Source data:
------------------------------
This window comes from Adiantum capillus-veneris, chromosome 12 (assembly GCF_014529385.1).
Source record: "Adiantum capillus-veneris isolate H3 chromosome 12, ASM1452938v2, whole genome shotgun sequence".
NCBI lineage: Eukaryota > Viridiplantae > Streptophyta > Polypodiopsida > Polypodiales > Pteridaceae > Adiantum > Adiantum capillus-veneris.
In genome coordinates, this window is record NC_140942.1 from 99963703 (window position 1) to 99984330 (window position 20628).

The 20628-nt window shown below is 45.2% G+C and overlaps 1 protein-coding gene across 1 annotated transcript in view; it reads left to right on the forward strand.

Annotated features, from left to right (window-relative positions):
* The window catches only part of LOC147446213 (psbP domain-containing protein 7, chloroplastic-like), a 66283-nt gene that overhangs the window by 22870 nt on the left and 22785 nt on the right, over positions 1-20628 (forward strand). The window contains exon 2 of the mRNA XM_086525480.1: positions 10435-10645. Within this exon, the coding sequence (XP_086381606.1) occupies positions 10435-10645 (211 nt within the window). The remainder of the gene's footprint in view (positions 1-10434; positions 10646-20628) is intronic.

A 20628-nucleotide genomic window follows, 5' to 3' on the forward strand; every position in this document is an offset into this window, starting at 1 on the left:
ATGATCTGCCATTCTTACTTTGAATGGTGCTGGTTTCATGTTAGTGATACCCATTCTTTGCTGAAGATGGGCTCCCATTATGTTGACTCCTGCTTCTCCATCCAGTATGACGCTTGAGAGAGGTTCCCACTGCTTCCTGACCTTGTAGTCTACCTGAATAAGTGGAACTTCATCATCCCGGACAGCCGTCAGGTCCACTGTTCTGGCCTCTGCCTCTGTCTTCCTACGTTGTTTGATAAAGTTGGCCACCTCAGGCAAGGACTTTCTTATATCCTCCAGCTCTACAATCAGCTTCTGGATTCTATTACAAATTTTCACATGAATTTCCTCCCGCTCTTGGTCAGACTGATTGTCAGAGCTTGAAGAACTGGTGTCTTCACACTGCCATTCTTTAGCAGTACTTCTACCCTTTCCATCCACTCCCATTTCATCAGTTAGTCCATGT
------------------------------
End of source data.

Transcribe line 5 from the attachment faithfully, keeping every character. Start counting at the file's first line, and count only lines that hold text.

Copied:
The 20628-nt window shown below is 45.2% G+C and overlaps 1 protein-coding gene across 1 annotated transcript in view; it reads left to right on the forward strand.